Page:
[OPE-L:1161] Last of what?

Alan Freeman (100042.617@compuserve.com)
Tue, 20 Feb 1996 14:34:15 -0800

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Allin writes [OPE 1121 19/02/96]

"I thought we had laid this claim to rest. Once again, and very briefly: If
one takes v = Ap + l as defining value then one will see the equation v = Av
+ l as holding only under price-value equivalence. If one takes v = Av + l
as defining value then one will see the equation v = Ap + l as holding only
under price-value equivalence. The situation is symmetrical. Each side can
with equal justice (i.e., none) claim that the other's equation rests on the
assumption of price-value equivalence.

I hope we have heard the last of this."

I'm sorry to have run out of time when a very interesting extension of the
discussion has opened out, and I'll have to content myself with restrained
response. I'm responding here because the phrases "I thought we had laid this
claim to rest" and "I hope we have heard the last of this" both worry me. I
think we should be careful of such categorical assessments.

As long as we are conducting discussions between fairly entrenched views
from very different paradigms it isn't very likely we will lay anything to rest
and I think it is probably a bad idea to assume we can, or get annoyed if we
don't. One of the 'benefits' of this wonderful E-Mail technology seems to
be that you have to say everything twenty times. Maybe it's the internet
equivalent of a bad phone line. But it sounds suspiciously like fifty people
all saying 'Do what?' at once.

What seems to have emerged as far as I can see is that there is, for
sure, a group of people (not including me) who say " sure v=vA+l, but this has
nothing to do with price-value equivalence". An excellent development, say I.
It allows us at least to discuss how Marx's argument runs if we don't interpret
chapters 1-5 as assuming price-value equivalence. It allows me to pose
the kind of questions I just did in 'where do the differences come

But there still remains a very definite group of people, I think we will
find most Marxists in the world, who either think v=vA+l *because* of
price value equivalence, or think Marx says this, or thing both. Simon seems
to be clinging fairly tenaciously to at least one of these views; so does
Sweezy, the New Palgrave, all neoclassicals and a lot of very influential and
prominent people including those who write a lot of the books people regard
as authoritative.

Indeed most people think *this* debate 'has been laid to rest' and regard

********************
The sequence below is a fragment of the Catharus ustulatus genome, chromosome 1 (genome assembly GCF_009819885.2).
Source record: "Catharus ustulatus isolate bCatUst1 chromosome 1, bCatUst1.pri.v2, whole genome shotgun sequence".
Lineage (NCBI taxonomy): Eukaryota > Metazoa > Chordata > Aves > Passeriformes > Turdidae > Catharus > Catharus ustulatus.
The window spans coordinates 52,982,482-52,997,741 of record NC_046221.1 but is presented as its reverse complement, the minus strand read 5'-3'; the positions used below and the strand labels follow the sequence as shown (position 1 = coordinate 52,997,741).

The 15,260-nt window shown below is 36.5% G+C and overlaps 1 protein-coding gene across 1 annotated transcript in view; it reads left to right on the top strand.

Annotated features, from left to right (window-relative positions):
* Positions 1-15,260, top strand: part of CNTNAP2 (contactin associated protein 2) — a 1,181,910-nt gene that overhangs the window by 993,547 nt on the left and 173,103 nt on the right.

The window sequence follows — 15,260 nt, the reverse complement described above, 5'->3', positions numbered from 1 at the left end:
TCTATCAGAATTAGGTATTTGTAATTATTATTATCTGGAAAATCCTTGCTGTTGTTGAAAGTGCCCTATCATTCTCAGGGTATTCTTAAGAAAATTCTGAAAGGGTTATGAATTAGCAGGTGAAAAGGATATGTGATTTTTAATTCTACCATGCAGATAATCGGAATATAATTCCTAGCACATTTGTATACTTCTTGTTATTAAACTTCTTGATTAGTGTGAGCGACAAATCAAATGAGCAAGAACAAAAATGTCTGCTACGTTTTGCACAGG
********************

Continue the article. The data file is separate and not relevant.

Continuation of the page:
the very idea that Volume I might have been dealing with anything except
price-value equivalence as idiocy beyond credulity. You can tell by the
language they use; they don't just say that our views are wrong, they
generally imply that these views are out there beyond the place where the
sea falls off the edge of the world.

Which is one of the things which makes me very touchy about this kind of

In the citation Allin refers to I carefully used the words "The view
widely accepted as 'Marxist'". There may be a misunderstanding in that
Allin might have thought "the view widely accepted as Marxist in the
current discussion on OPE" but that wasn't my intention.

My view of OPE is that we reach conclusions by agreement, or we agree
to disagree. Even if I have had no reply to my claims at all, I don't
regard any issue as settled until I reach an agreement with the
other discussants. That's one of the reasons I keep putting agreements
down on the table, to see whether an issue genuinely is 'settled' or not.

I think my revised 'agreement 1' does square with the view Allin
has put above, but so far only three of us have agreed to it.

I think the only point at which we can assert with certainty that
a view has been laid to rest, is when everyone in the discussion
explicitly rejects it. As long as there is even one person who hasn't
done this, I think it is unwise to say it has been laid to rest because
it risks, [unintentionally I'm sure] saying to others that the time has
passed when they can express their now 'dissident' view.

In other words, I don't think silence implies consent, above all
on OPE. And I also on a more general note, and not just in response
to Allin, I don't think we can conclude, from the fact that we haven't
had an answer to our arguments, that the argument has 'won' or been accepted.
It might be that the respondent hasn't yet hasn't thought of an answer,
hasn't had time to answer or (Marx forbid) doesn't think it's worth

This is one reasons I favour 'rules of conduct' which perhaps should
include procedures for registering agreements and disagreements, as
well as just sounding off.

Not that I'm against sounding off.